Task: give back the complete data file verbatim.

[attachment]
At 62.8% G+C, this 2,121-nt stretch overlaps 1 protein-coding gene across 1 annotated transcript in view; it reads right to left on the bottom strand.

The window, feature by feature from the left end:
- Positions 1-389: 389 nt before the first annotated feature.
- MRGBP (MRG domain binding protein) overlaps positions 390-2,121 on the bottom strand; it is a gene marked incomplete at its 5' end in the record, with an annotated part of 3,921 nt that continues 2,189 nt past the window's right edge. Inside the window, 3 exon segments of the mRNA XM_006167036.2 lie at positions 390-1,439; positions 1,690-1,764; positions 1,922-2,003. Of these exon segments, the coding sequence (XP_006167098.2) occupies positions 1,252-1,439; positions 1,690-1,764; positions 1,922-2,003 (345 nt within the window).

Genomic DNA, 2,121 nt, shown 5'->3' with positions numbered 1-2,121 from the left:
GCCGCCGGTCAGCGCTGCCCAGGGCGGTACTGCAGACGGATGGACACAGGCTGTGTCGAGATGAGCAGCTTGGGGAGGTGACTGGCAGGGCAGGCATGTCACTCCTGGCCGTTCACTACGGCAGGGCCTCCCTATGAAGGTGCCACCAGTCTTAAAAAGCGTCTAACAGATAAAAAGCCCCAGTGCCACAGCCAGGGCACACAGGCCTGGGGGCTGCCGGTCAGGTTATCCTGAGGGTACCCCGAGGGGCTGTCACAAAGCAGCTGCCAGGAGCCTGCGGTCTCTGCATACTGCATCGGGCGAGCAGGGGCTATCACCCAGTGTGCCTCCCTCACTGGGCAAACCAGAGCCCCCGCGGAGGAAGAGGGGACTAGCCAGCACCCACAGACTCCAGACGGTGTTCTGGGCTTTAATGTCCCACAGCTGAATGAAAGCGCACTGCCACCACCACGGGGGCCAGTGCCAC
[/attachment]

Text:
At 62.8% G+C, this 2,121-nt stretch overlaps 1 protein-coding gene across 1 annotated transcript in view; it reads right to left on the bottom strand.

The window, feature by feature from the left end:
- Positions 1-389: 389 nt before the first annotated feature.
- MRGBP (MRG domain binding protein) overlaps positions 390-2,121 on the bottom strand; it is a gene marked incomplete at its 5' end in the record, with an annotated part of 3,921 nt that continues 2,189 nt past the window's right edge. Inside the window, 3 exon segments of the mRNA XM_006167036.2 lie at positions 390-1,439; positions 1,690-1,764; positions 1,922-2,003. Of these exon segments, the coding sequence (XP_006167098.2) occupies positions 1,252-1,439; positions 1,690-1,764; positions 1,922-2,003 (345 nt within the window).

Genomic DNA, 2,121 nt, shown 5'->3' with positions numbered 1-2,121 from the left:
GCCGCCGGTCAGCGCTGCCCAGGGCGGTACTGCAGACGGATGGACACAGGCTGTGTCGAGATGAGCAGCTTGGGGAGGTGACTGGCAGGGCAGGCATGTCACTCCTGGCCGTTCACTACGGCAGGGCCTCCCTATGAAGGTGCCACCAGTCTTAAAAAGCGTCTAACAGATAAAAAGCCCCAGTGCCACAGCCAGGGCACACAGGCCTGGGGGCTGCCGGTCAGGTTATCCTGAGGGTACCCCGAGGGGCTGTCACAAAGCAGCTGCCAGGAGCCTGCGGTCTCTGCATACTGCATCGGGCGAGCAGGGGCTATCACCCAGTGTGCCTCCCTCACTGGGCAAACCAGAGCCCCCGCGGAGGAAGAGGGGACTAGCCAGCACCCACAGACTCCAGACGGTGTTCTGGGCTTTAATGTCCCACAGCTGAATGAAAGCGCACTGCCACCACCACGGGGGCCAGTGCCAC